Founded in December 1944, just nine months before World War II ended, Kia had its humble roots as a manufacturer of steel tubing and bicycle parts. Under Kim Chul-Ho, credited as the founder of Kia Motors – then called Kyungsung Precision Industry – Korea’s first domestic bicycle was produced in 1951, known as the Samchuly. The end of WW2 also saw the division of Korea into north and south.
With limited natural resources, battered by the three-year Korean War between 1950 and 1953, and coupled with a rising population of almost 30 million people, by the end of the 1950s South Korea was ready for a saviour. In the early 1960s along came Major-General Park Chung-hee, who rose to power by way of a military coup, to become leader of the beleaguered country and a pivotal figure in putting South Korea on the world auto industry map. Many Koreans regarded him as a messiah of sorts, despite his draconian tactics, suppressing the press, limiting personal freedom and taking control of the judiciary and universities.
From the get-go, Park banned the importation of cars, which forced the country to opt for locally assembled vehicles. At the same time, he dropped import taxes on incoming auto components. Generous government subsidies incentivised local companies to embark on international joint ventures, to acquire knowledge and skills.
In 1971 Park rewrote the constitution, allowing him to run for a third term in office. Shortly after he was re-elected, winning by a narrow margin. Park declared martial law, citing the need to “awaken” the Korean people to make them aware of the urgency to assure the security of Korea.
He further censored the press and closed down universities, but underground resistance against his rule began to grow.
A year later, Kia developed Korea’s first gasoline engine and enjoyed success assembling a number of collaborations like Peugeot’s 604 and Fiat’s 132 sedan. The company also began producing the small Brisa pick-up, using a 1.0-litre Japanese-manufactured Mazda engine with 46kW.
By 1979, resistance towards Park erupted into widespread riots and demonstrations. On October 26, after 18 years of ruling South Korea, Park was assassinated by his one-time friend Kim Jae-Kyu, head of Korea’s intelligence agency, the KCIA. Kim was hanged in April 1980.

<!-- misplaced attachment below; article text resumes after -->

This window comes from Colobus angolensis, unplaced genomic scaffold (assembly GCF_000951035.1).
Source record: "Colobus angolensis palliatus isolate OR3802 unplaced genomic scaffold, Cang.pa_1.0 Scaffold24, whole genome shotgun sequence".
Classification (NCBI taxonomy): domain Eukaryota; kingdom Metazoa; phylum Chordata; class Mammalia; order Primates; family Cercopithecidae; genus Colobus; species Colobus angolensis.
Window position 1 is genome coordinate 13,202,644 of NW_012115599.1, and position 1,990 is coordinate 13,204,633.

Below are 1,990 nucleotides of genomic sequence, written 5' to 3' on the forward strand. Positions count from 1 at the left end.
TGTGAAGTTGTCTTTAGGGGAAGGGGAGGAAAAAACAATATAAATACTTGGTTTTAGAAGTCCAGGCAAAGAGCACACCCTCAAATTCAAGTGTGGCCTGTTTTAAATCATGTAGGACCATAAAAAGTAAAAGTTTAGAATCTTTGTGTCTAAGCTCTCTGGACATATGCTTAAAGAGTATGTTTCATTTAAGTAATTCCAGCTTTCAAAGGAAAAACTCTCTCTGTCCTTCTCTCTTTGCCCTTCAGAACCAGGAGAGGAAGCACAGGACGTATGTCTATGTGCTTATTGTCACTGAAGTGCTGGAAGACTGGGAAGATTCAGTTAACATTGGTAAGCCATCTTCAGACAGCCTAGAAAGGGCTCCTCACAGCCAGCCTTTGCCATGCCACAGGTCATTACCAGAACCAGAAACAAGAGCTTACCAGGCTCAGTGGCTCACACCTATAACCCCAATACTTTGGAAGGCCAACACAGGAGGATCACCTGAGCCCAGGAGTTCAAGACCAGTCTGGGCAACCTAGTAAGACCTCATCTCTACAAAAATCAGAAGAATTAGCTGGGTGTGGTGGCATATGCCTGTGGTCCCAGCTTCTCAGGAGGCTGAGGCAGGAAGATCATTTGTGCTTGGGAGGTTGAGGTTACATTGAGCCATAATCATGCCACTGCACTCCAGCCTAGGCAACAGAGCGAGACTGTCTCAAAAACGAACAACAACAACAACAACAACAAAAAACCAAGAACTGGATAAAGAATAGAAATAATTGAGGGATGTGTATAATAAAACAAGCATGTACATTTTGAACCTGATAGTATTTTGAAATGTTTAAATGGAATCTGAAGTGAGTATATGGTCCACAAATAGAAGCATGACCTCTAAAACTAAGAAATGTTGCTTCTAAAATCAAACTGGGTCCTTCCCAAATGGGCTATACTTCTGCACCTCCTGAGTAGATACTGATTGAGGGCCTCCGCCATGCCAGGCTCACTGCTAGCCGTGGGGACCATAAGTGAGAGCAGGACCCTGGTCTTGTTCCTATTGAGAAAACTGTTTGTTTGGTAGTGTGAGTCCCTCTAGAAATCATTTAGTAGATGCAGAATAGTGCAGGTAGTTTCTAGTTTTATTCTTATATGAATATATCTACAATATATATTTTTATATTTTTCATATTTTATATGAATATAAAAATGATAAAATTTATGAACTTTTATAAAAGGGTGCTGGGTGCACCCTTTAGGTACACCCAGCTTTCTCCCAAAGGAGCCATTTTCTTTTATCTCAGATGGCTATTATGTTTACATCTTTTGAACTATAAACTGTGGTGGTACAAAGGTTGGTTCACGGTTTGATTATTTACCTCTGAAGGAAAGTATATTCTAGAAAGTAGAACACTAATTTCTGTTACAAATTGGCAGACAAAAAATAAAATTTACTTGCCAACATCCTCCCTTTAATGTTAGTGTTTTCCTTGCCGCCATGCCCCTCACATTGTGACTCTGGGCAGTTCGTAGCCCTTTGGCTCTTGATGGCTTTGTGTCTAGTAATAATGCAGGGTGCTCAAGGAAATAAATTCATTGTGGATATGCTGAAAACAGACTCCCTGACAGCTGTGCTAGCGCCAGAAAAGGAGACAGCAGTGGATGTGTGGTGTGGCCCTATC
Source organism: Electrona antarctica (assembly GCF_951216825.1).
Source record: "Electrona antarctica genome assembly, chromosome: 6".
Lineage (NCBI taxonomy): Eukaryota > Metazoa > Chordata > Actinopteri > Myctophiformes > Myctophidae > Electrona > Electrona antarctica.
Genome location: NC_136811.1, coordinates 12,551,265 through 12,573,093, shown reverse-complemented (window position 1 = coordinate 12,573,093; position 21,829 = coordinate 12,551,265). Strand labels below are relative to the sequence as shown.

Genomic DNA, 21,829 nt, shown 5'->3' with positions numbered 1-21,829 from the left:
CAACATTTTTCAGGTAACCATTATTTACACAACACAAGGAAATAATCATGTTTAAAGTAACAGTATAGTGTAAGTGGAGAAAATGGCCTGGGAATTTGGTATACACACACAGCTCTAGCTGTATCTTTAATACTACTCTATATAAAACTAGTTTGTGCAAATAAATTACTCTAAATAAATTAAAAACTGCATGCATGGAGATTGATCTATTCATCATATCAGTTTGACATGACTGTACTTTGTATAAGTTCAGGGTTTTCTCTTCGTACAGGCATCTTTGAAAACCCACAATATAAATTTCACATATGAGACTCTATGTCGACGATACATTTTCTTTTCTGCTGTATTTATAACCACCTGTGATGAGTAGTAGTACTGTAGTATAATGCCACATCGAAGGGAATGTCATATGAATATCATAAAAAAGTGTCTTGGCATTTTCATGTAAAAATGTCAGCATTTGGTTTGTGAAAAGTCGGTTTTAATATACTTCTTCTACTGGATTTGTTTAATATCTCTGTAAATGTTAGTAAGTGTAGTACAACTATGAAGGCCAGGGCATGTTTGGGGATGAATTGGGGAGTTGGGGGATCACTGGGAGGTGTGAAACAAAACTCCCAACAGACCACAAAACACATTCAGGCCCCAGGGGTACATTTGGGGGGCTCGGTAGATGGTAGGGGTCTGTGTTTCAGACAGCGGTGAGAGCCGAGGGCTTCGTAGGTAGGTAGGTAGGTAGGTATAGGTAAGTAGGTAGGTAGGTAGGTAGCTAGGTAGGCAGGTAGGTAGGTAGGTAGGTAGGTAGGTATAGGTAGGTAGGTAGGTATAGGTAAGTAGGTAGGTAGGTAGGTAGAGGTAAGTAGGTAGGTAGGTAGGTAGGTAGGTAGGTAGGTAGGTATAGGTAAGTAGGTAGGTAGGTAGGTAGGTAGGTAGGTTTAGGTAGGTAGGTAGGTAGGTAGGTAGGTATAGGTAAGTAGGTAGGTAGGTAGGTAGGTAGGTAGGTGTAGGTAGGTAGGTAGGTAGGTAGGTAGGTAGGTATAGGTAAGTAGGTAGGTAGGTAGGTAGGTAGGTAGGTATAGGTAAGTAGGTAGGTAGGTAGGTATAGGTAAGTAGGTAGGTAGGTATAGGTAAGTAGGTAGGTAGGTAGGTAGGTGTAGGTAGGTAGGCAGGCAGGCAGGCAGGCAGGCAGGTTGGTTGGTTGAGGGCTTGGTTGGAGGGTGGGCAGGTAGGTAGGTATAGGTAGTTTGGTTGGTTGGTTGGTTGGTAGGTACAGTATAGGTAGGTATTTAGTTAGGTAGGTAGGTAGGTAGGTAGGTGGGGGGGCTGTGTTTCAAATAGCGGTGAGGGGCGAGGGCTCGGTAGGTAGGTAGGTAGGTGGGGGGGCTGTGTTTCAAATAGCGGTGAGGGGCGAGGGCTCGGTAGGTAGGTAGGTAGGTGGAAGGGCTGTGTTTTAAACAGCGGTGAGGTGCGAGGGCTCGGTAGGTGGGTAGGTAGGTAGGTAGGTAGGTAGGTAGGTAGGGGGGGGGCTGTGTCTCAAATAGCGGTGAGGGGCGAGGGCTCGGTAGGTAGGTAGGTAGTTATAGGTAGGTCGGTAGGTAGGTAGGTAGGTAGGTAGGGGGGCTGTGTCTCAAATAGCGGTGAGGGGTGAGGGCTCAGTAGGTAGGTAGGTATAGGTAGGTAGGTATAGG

Kia continued producing the Brisa until 1981 when production was shut down after Chun Doo-hwan, a new military dictator, ordered industry consolidation, which forced Kia to stop producing passenger cars and focus entirely on light trucks.
With the 1988 Seoul Olympics on the horizon, in 1986 Kia was given permission to rejoin the automobile industry in partnership with Ford and began tiptoeing into foreign markets on a small scale. The first Kia-branded vehicles were sold in the US in 1992.
However, when the Asian financial crisis hit in the late 1990s, Kia all but buckled under bankruptcy. Known as the “Asian Contagion”, the crisis began as a result of a series of currency devaluations in the summer of 1997. Starting in Thailand after the government decided to stop pegging the Thai baht to the US dollar, devaluation spread like wildfire through many Asian markets, hitting South Korea hard.
Hyundai, Korea’s most powerful auto manufacturer somehow managed to stay afloat and rescued Kia by taking a 51% majority stake. Today, after a series of divestments, Hyundai owns about 33% of Kia while Kia owns about 22 Hyundai subsidiaries. But what really put the Kia brand on the world map of the auto industry was the inspired hiring of Peter Schreyer in 2006 – Audi’s design wunderkind. Design now became the cornerstone of the brand and over the next 14 years, Kia would win over 200 motoring accolades, including 20 highly coveted Red Dot design awards.
Suddenly formerly forgettable Korean cars were being regarded with new-found respect, making Kia one of the largest turnarounds in automobile history.